Winners of Canada's 2017 Electric Vehicle AwardsEnlarge Photo
Coming in mid-October, Canadian Thanksgiving roughly coincides with the return of ice hockey.
This year, the country’s plug-in electric vehicle fans have their own reasons for giving thanks—and not just because the National Hockey League followed Tesla’s lead and expanded into Nevada.
Among the items are the latest annual Electric Vehicle Awards, advances in advocacy, a spunky startup, and increased adoption of all-electric transit buses.
The Canadian Electricity Association and plug-in electric vehicle advocacy group Plug’n Drive recently announced Canada’s three 2017 Electric Vehicle Awards (see opening photo).
Three awards were given to car dealerships that increase electric vehicle adoption through a combination of sales, marketing, community outreach and point-of-sale efforts, and one award went to a utility based on the merits and impacts of its electric vehicle programs and initiatives.
Winners are chosen by a panel spanning the non-profit, academic, automotive and electric utility sectors.
Bourgeois Chevrolet, Rawdon, Quebec, Canada [photo: RoulezElectrique.com]Enlarge Photo
For the fourth year running, the Leading Plug-in Hybrid Electric Vehicle Dealership Award went to Quebec’s Bourgeois Chevrolet.
The dealership surged to early dominance and this year continued its leadership in the sale of plug-in electric vehicles, most prominently the Chevy Volt
For the third year running, the Leading Electric Vehicle Dealership Inspiration Award, for dealerships in provinces without electric vehicle incentives, went to Green Rock E.V.S. of Newfoundland and Labrador.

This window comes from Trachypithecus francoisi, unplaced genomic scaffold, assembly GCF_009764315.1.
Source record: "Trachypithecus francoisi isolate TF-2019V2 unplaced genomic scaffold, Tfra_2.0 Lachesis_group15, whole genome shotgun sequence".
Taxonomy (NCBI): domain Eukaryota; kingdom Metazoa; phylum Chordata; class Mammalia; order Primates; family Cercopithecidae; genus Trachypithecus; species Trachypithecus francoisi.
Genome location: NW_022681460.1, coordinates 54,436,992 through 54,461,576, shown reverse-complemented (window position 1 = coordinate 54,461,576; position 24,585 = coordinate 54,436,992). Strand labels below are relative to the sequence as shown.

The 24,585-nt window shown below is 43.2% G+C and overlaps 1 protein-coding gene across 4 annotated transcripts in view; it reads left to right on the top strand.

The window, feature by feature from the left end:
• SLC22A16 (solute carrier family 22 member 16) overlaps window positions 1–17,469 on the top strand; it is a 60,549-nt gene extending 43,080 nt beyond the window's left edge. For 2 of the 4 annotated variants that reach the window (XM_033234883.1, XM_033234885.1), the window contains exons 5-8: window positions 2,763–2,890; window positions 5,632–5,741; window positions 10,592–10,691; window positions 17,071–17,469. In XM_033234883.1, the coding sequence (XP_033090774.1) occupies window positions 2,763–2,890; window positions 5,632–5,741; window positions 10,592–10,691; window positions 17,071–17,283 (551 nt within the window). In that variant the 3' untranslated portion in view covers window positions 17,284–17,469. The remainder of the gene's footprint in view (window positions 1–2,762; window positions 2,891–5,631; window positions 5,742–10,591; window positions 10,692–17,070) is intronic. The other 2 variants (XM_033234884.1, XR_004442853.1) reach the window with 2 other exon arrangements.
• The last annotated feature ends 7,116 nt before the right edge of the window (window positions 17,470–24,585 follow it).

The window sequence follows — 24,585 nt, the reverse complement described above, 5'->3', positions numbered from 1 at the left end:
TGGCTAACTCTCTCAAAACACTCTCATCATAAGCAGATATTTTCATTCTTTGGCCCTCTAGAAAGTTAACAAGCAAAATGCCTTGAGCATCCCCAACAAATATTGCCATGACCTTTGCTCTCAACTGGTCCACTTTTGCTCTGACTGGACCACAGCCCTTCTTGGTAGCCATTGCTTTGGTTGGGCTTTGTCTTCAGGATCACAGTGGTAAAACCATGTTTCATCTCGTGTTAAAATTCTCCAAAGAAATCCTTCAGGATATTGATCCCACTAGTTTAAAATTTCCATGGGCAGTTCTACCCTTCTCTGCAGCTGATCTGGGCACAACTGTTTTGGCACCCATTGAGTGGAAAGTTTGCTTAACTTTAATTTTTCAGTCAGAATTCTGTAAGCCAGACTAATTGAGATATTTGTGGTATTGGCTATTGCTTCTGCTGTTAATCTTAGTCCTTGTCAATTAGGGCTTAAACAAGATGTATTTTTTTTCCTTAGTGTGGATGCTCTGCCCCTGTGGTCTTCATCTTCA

For the second year running, the Leading Battery Electric Vehicle Dealership Award went to British Columbia’s Campus Nissan. Located on Vancouver Island (north-south distance 285 miles, east-west distance 60 miles) the dealership has capitalized on the Nissan Leaf’s suitability for local drivers’ needs.
Finally, the Tom Mitchell Electric Vehicle Leadership Award—for utilities embracing the opportunity electric vehicles represent—went to Hydro Québec, the government-owned utility which has vigorously supported the electrification of transport as part of the province’s industrial policy.
Province of Quebec in CanadaEnlarge Photo
Advocacy efforts continue
Fall saw the formal launch of the EVchoice initiative, a collaboration between five academic and advocacy groups to raise support for a national Zero-Emission Vehicle strategy.
The province of Quebec adopted a ZEV mandate patterned on California’s last year (complete with references to miles being converted to the equivalent number of kilometers) and the federal government has convened expert committees to increase the number of zero-emission vehicles in Canada overall.
The committees are due to report back in the coming months.
In Ontario, the Electric Vehicle Society is attempting to connect electric vehicle-curious car buyers with owners through a chat-enabled smartphone app, currently in a crowd-funding competition.
The organization’s hope is to tap early adopters’ enthusiasm and willingness to share their experiences with new car buyers, who may be more trusting of having their questions answered by non-salespeople.
Electric upstart adventures
British Columbia-based Electra Meccanica announced in September that its order book—comprising non-binding deposits and letters of intent, primarily from corporate orders—stood at almost 20,000 units of the single-seat Solo commuter vehicle.
That car is now in limited production; the company said it has orders for more than 24,000 of the two-seat Tofino roadster, its next model, which is currently in development.
Electra Meccanica followed that announcement by saying it had a manufacturing agreement with Zongshen Industrial Group of China to manufacture 75,000 Solos over the next three years. On Monday, the company announced its intention to seek a NASDAQ listing for its stock.
A highway-capable three-wheeler, the single-seat Solo has a quoted range of 100 miles and a top speed (for less than that distance) of 137 mph.